Life & Style
Where There’s a Will
“So are you gonna come home with me?” the man asks.
“No,” I answer. “I just came here to dance.”
It’s been a heavy and intense couple of weeks. Before I end up on the dance floor with the very forward man, I have an appointment with a lawyer to have my last will and testament drawn up.
Where there’s a will there’s usually someone about to celebrate a milestone birthday. Such is the case when I get up the gumption to call a lawyer that a friend of mine recommends. I don’t have much of anything, but if I can keep my family from being entangled in a probate court spider web after I go to that great dance floor in the sky, that’s what I want to do.
Mortality is one tough mutha to face. So, I’m proud of myself for making the appointment. Actually going to it is another issue entirely. I’m nervous. Palms sweating, heart going a little faster than usual, I walk into the office and want to walk right back out.
The lawyer approaches me and says, “So you’re here to do your will.”
“Yes,” I reply. “I’m trying to be a grown up.” This has never come easily for me. I’ll admit it.
And so, the process begins. He explains how it all works and I nod. Then come the questions. What do I have? To whom will I give my assets? Simple. Easy peasy.
Or maybe not.
“Okay, so what happens if you and those you willed your assets to die at the same time? Say you’re all in a car accident and no one survives. Who gets everything then?” he asks.
I sit bolt upright in my seat. “Oh really? You’re going there?”
He seems like a really nice guy. I’m sure he knows this is awful. “Yes, I’m going there. I’m sorry but I have to.” He’s right. He has to go there and now so do I.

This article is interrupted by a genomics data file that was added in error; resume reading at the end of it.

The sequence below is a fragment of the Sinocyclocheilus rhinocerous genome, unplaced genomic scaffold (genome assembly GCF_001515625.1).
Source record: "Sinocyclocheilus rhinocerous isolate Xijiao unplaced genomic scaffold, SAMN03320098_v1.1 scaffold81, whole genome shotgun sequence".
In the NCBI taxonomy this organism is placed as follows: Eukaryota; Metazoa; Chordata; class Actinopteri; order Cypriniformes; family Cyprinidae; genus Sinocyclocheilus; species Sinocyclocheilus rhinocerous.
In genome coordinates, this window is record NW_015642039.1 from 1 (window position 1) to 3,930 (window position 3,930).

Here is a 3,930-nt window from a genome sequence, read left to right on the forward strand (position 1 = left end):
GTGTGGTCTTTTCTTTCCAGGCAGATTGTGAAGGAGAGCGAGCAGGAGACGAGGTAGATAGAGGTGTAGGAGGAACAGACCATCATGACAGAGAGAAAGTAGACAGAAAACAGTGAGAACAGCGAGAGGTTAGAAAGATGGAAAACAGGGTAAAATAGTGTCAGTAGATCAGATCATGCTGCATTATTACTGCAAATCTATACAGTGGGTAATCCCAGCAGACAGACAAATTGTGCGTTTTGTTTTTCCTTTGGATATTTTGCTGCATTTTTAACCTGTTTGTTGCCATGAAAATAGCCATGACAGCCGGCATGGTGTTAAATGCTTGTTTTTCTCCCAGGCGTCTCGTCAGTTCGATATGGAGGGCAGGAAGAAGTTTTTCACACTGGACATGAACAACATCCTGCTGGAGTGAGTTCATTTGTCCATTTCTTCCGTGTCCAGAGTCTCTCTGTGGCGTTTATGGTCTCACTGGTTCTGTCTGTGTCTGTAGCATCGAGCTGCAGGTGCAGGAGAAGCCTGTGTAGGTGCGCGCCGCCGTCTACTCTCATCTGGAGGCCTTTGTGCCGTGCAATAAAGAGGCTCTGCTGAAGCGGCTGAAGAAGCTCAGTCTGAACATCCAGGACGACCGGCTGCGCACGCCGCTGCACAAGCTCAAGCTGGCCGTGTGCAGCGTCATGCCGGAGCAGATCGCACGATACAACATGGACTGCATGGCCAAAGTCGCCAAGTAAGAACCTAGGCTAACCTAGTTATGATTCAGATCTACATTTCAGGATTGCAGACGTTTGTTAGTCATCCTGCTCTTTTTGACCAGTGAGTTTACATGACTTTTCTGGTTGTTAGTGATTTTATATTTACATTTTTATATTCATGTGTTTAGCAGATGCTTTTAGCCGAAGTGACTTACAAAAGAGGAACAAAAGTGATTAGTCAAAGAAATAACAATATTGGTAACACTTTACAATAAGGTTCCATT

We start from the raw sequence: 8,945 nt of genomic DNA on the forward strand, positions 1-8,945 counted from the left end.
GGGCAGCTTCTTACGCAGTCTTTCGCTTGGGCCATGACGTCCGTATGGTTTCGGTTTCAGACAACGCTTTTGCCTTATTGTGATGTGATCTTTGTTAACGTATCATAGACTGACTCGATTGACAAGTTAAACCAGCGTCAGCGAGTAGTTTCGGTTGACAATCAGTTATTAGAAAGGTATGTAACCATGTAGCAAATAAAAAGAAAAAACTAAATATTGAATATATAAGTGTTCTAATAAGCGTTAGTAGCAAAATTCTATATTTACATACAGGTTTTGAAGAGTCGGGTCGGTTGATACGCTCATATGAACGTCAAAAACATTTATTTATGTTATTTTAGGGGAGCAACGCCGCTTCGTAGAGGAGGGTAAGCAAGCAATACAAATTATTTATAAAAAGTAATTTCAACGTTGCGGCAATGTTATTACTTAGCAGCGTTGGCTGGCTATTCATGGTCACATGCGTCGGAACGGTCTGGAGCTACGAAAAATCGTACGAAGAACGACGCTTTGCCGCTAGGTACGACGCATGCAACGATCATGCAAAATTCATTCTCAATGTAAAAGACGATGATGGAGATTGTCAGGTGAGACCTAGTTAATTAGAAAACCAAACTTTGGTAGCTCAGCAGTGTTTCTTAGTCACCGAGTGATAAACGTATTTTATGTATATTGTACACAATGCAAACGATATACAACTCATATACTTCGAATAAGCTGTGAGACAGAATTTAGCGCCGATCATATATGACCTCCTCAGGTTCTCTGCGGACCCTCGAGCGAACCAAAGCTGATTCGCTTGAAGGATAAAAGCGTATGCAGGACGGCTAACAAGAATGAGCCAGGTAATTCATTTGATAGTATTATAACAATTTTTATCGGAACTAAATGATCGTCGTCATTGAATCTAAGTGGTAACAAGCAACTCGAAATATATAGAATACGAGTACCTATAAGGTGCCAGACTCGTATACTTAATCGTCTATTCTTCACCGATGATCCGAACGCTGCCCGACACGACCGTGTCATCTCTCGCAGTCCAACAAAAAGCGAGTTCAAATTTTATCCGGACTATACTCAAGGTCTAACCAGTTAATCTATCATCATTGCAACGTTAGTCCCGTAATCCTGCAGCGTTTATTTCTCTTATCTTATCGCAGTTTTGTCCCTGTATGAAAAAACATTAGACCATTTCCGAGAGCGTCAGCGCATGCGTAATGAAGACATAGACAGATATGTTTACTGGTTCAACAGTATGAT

“Dag, this is harsh.” I can’t help but laugh, it’s so harsh. Due to the subject matter, I know it’s completely inappropriate to laugh. But then again, maybe because of the subject matter it’s completely appropriate to laugh. So I laugh, the lawyer laughs, and I answer the question.
After more tough questions I’m on the road toward home. I’m told the paperwork will be typed up on nice paper and I will need to return to sign it.
This is some somber stuff, to say the least. So, a couple of days later when Island Girl suggests we go to a local spot to hear a reggae band, I jump at the chance. What’s more carefree, more don’t-fear-The-Reaper than reggae music?
I dance with abandon. A man comes up and asks to join me. I nod. Then we both dance with abandon. When the song ends, he asks if I’m going to come home with him and I inform him that I’m just there to dance.
“Where’s your boyfriend?” he presses.
Some people can’t let go of an idea. It’s never been a habit of mine to go home with random men and yes, it may seem like this is the exact time I should go home with a random man. However, that’s just not me. Right now I want to kick up my heels on the dance floor, not on some stranger’s mattress.
A week later, my will is finalized. I have an appointment to return to the lawyer’s office to sign the documents. It’s pouring outside, a real frog choker. The news says there will be localized flooding and sure enough the sides of the road are lagoons. I drive slowly, careful not to hydroplane and get into a fatal accident on the way to finalize my will. That would be too annoying.
I get to the lawyer’s office and complete the finalization without fanfare. So, that’s it. An important item on my grown-up to-do list is checked off. I’m glad this necessary task is done, but I don’t want to think about it anymore. After all, I just came here to dance.
Juliana Gribbins is a writer who believes that absurdity is the spice of life. Her book Date Expectations is winner of the 2016 IPPY silver medal for humor. Write to her at email@example.com.
Juliana Gribbins is the Columnist for Zip06. Email Juliana at .